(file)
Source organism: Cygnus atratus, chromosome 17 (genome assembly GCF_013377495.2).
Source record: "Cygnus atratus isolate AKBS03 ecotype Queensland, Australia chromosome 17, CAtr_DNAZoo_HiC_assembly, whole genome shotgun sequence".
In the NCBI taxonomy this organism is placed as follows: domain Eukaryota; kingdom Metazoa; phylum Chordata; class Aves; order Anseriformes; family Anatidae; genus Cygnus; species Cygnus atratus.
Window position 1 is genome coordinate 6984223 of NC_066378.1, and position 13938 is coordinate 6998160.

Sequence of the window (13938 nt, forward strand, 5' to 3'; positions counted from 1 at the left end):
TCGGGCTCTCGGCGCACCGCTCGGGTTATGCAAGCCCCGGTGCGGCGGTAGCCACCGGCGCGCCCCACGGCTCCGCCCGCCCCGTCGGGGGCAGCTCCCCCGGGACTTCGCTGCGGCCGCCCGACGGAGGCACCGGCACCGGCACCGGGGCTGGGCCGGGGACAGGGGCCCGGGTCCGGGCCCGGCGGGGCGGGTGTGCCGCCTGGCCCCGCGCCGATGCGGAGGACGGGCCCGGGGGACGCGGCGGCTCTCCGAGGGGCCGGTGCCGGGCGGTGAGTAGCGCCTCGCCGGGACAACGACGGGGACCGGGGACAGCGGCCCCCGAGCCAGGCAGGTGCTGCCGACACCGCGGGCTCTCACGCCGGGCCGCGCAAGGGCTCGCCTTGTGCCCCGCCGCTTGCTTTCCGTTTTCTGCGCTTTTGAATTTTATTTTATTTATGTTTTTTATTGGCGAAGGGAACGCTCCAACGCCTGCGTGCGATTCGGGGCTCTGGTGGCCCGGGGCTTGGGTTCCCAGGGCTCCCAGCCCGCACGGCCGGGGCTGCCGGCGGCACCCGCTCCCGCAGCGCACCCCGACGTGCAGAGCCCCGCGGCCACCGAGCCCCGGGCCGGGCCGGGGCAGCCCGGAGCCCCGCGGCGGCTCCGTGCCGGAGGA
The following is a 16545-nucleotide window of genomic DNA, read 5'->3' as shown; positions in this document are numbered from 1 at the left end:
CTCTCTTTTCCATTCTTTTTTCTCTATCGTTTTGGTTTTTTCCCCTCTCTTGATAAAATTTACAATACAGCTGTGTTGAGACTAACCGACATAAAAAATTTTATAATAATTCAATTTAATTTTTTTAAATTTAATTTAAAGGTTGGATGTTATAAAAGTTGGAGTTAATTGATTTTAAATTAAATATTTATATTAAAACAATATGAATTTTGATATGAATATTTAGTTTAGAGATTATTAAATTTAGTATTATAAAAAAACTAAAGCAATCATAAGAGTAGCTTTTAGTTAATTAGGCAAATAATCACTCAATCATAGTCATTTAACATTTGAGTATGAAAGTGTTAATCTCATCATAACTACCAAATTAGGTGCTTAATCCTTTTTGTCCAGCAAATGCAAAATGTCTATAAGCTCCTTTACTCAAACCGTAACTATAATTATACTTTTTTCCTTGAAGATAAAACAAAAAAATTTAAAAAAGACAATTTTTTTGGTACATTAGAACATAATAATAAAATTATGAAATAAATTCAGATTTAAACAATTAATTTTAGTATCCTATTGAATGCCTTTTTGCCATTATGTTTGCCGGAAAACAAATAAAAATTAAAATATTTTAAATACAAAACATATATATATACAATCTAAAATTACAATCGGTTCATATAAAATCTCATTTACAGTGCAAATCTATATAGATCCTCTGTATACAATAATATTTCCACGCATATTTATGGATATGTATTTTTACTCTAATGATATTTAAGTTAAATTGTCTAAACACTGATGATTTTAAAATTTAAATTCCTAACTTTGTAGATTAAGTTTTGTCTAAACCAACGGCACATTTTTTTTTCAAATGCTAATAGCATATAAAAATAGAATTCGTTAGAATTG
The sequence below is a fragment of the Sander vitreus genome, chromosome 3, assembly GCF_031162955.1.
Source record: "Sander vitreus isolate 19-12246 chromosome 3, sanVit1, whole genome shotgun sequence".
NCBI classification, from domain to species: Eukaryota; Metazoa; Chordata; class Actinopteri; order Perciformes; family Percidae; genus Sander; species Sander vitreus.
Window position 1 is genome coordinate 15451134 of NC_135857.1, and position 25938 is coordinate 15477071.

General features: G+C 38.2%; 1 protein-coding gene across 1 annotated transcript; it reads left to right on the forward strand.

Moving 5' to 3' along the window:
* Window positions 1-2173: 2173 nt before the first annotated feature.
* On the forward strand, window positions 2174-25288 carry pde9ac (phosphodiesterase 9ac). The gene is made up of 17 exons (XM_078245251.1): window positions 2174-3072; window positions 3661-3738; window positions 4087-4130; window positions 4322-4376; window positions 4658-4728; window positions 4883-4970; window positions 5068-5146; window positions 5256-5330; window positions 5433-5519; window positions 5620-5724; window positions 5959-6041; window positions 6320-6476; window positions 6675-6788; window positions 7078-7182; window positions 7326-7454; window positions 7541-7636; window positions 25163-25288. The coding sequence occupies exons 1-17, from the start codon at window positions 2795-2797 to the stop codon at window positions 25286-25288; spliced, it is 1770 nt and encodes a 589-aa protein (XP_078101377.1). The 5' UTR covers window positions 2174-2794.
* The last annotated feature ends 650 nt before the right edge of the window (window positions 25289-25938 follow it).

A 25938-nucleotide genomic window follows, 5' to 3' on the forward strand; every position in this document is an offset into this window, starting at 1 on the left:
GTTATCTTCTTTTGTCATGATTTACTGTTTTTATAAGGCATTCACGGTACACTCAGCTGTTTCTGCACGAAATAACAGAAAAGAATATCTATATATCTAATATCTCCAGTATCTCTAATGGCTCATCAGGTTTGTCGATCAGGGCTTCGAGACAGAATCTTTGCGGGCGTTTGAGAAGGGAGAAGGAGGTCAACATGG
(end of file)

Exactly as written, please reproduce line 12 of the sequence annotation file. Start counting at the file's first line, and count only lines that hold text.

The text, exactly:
Window position 1 is genome coordinate 15451134 of NC_135857.1, and position 25938 is coordinate 15477071.